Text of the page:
Commercial air travel is as safe as it has ever been, and the chances of an event are as low as has been recorded. Yet, airports must remain prepared to respond if an emergency or, even worse, a crash of a passenger plane occurs.
For those surrounding an airport, there should be appropriate preparation; even those in designated flight paths must be prepared. These are classic examples of high-risk/low-frequency events (with a note to Gordon Graham, national consultant and speaker, on his constant teachings on preparation for these types of incidents).
If your organization protects areas remote from major airports, or even some mid-size facilities, the chances of something occurring are almost nil. If they do, the results are never good, as any crash would most likely cause total devastation. But, there remains more of a chance of smaller aircraft, either fixed-wing or rotary, crashing almost anywhere. These are not everyday events but still require regular reviews of response policies, in case the unthinkable happens.
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If you have aircraft flying at relatively lower altitudes in your response district, there is a chance that a negative event could occur—most likely involving a small private plane. There is also a chance a rotary aircraft could crash. Based on my reading about some of these incidents, it seems pilot error and weather are most likely contributing factors. As a response agency, there is not much that you can do about the pilot’s capabilities. But, if you are in an area with the potential for severe weather, then another risk factor exists. This is all part of an assessment that you would do to determine the chances of a rare event happening and the preparation for it.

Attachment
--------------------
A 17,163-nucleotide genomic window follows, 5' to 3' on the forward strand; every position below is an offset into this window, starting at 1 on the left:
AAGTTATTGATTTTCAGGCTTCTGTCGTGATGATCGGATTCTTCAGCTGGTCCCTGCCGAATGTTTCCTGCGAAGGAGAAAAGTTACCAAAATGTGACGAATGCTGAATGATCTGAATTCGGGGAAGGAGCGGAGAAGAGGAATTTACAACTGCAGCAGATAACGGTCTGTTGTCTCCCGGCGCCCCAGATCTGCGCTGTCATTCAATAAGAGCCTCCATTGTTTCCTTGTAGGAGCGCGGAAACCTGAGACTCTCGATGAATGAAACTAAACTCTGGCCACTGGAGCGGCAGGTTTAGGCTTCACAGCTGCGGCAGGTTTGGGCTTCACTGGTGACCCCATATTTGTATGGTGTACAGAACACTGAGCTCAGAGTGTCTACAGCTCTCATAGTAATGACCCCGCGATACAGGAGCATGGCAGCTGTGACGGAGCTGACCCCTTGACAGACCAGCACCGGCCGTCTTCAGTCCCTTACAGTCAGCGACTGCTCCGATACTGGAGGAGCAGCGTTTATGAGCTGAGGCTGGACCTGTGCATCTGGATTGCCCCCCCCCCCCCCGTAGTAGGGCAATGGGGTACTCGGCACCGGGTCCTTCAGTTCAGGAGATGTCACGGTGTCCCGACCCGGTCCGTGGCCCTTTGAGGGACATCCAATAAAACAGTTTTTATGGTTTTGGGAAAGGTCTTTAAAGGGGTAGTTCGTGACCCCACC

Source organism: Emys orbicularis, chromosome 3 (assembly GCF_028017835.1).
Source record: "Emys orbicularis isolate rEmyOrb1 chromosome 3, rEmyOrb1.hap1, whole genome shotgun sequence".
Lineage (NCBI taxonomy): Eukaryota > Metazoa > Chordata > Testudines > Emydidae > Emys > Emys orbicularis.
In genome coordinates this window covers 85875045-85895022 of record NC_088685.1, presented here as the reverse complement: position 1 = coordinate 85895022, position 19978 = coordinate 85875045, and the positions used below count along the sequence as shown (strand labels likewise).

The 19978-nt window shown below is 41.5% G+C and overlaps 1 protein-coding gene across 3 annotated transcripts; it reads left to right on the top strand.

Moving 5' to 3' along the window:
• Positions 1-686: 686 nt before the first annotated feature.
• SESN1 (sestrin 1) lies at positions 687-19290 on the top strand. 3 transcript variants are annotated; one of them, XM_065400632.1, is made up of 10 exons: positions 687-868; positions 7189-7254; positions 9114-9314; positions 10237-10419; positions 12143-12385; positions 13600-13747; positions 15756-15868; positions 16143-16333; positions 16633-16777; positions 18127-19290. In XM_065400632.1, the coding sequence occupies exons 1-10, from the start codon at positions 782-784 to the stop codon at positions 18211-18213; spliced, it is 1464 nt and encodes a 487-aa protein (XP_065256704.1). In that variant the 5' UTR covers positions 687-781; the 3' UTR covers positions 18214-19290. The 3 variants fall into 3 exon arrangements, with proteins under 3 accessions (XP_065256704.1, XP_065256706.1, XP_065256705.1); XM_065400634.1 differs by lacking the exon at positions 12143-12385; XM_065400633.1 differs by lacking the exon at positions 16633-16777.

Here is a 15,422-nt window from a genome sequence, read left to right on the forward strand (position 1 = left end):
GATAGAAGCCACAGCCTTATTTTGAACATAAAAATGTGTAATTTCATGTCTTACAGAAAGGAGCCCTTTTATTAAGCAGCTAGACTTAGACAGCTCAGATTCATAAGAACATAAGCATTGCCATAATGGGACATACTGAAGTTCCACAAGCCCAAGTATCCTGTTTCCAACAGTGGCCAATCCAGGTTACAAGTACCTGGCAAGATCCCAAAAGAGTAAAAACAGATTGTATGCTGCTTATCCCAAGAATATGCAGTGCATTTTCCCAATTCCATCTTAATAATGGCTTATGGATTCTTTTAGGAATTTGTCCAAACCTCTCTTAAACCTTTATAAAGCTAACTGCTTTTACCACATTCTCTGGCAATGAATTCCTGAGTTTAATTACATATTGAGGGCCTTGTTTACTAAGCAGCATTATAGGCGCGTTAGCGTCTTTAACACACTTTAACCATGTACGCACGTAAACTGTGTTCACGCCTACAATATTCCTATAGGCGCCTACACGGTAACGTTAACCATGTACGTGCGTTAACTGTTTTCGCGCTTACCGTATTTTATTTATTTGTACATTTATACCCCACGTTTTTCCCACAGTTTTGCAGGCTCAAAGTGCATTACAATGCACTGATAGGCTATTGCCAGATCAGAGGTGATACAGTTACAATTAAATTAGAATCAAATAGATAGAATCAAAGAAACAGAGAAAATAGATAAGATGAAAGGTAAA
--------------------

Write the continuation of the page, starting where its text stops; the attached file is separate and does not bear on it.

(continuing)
I have responded to a couple of aircraft crashes. One occurred two houses down from my home. It was a single-engine, single-occupant private plane. The pilot was from the area and was flying too low when he lost control and crashed into a garage. I don’t recall the official cause established by the National Transportation Safety Board or the Federal Aviation Administration. As I was home at the time, I was the first on the scene. The pilot was obviously dead. There was no fire, just a mangled plane with a deceased occupant. The action was to secure the scene and make the appropriate contacts to the agencies with jurisdiction.
For training purposes, personnel need to know who to contact based on initial size-up. Once notifications are made, then the fire service’s role is minimal. Depending on the resources in your area, you may be asked to help with scene security.
I also responded to a helicopter crash. In this case, the outcome was much better. In some respects, it was a “controlled” crash. As such, the injuries were relatively minor, but the aircraft was damaged. In both responses, there was no fire. The actions needed here were to secure the scene, make it safe for entry (proper size-up), treatment, and transport. Simultaneously, the appropriate authorities were contacted.
Knowing the hazards and risks are important and need to be included in any reviews during training. The principles of safe operations and risk assessment for structure fires can apply here. Risk a lot to save a lot, take reasonable risks when appropriate, and risk nothing when all is lost. Understanding what you can and can’t change regarding the outcome is very important.
RARE AND NEWSWORTHY